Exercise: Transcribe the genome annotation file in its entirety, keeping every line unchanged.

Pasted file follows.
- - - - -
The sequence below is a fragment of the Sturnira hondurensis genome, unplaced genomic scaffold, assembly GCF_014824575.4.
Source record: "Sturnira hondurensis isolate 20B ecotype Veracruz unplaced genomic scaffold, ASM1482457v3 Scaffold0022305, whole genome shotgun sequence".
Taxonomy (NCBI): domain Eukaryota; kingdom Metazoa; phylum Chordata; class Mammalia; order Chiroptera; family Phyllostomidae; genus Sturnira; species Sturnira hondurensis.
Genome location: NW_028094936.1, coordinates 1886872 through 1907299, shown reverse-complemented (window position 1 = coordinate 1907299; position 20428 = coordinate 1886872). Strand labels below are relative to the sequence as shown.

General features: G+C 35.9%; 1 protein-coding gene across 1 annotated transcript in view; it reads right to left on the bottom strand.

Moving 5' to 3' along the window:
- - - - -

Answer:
The sequence below is a fragment of the Sturnira hondurensis genome, unplaced genomic scaffold, assembly GCF_014824575.4.
Source record: "Sturnira hondurensis isolate 20B ecotype Veracruz unplaced genomic scaffold, ASM1482457v3 Scaffold0022305, whole genome shotgun sequence".
Taxonomy (NCBI): domain Eukaryota; kingdom Metazoa; phylum Chordata; class Mammalia; order Chiroptera; family Phyllostomidae; genus Sturnira; species Sturnira hondurensis.
Genome location: NW_028094936.1, coordinates 1886872 through 1907299, shown reverse-complemented (window position 1 = coordinate 1907299; position 20428 = coordinate 1886872). Strand labels below are relative to the sequence as shown.

General features: G+C 35.9%; 1 protein-coding gene across 1 annotated transcript in view; it reads right to left on the bottom strand.

Moving 5' to 3' along the window: